I recently read an article by Ilchi Lee, New York Times Best Selling Author, passionate advocate for sustainability, and a leader in human brain potential development. The title of the article was: “Let’s Live To Be 120!” According to Lee, scientists have discovered that the human body has the potential to live 120 years. Advances in technology and medicine aside, Lee suggests that how we view our lives, our determination and, as he puts it, “living from the offensive instead of the defensive,” can help us to live way beyond current expectations. The question I would ask is: “Why?”
Lee explains that there is so much more he wants to accomplish in life and that, having made the conscious decision to live to 120, he sees many more years ahead of him to learn, grow, create, and give back to the world. That is indeed a noble ideal and one we can all get behind, I’m sure. Imagine what new discoveries and adventures we can witness with that kind of longevity! It reminded me of all the things I have witnessed in my own lifetime, things I never would have imagined when I was a kid: space exploration, a man walking on the moon, the Civil Rights Movement, Women’s Liberation, the first black president, to name a few. Here’s a funny side story about all of that:
I returned to college in my 30’s, graduating in 1986 at the age of 36 with a B.A. in Religious Studies. One of our Cultural Studies classes involved interviewing someone who had been around a while (a.k.a. old) about significant moments in history. As the average age of my classmates was 20, I, of course, senior citizen that I was in their eyes, was sought after for an interview. They asked me questions about Viet Nam, President Kennedy’s assignation, the moon landing, and Martin Luther King, Jr. It just stuck me as hysterical that they thought that, in my mid 30’s, I was a walking museum. Can you imagine what they would have thought if I was 120? “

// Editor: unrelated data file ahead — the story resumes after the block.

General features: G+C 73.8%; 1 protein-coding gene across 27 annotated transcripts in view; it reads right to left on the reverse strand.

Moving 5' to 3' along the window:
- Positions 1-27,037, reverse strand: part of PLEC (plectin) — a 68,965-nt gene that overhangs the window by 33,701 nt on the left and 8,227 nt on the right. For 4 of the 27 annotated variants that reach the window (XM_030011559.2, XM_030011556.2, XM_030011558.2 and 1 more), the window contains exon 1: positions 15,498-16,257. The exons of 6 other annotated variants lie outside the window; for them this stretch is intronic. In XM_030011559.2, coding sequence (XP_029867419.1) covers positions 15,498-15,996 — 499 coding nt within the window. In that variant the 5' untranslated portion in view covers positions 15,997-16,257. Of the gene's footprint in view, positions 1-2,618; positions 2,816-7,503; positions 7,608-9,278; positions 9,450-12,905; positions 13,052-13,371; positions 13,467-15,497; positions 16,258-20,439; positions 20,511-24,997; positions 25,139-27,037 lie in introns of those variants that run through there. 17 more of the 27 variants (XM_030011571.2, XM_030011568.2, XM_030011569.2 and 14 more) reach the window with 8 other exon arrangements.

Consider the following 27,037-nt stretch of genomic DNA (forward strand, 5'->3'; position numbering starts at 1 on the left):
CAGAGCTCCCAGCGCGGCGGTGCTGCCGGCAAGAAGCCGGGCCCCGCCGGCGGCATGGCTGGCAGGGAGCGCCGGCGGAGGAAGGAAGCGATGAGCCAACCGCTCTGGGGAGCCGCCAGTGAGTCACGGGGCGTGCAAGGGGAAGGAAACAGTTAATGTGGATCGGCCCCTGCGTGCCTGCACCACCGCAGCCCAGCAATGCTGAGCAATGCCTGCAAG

The flip side of this coin, however, is the fear that along with the great strides in knowledge, we will also see the same in terms of war, hatred, and separation. If the world has not learned their lesson after all of these centuries since Cain and Able, what hope do we have for the future? Maybe, just maybe, a lot. As long as hope is alive, anything is possible. I’d love to be able to sit in front of a room full of college students 50 years from now and share with them how my generation was the one who brought lasting peace and love to the whole world. How’s that for a reason to live to 120?
Peace and blessings.
P.S. Get ready to let your imagination soar with this week’s writing assignment located on the home page. Have a blast!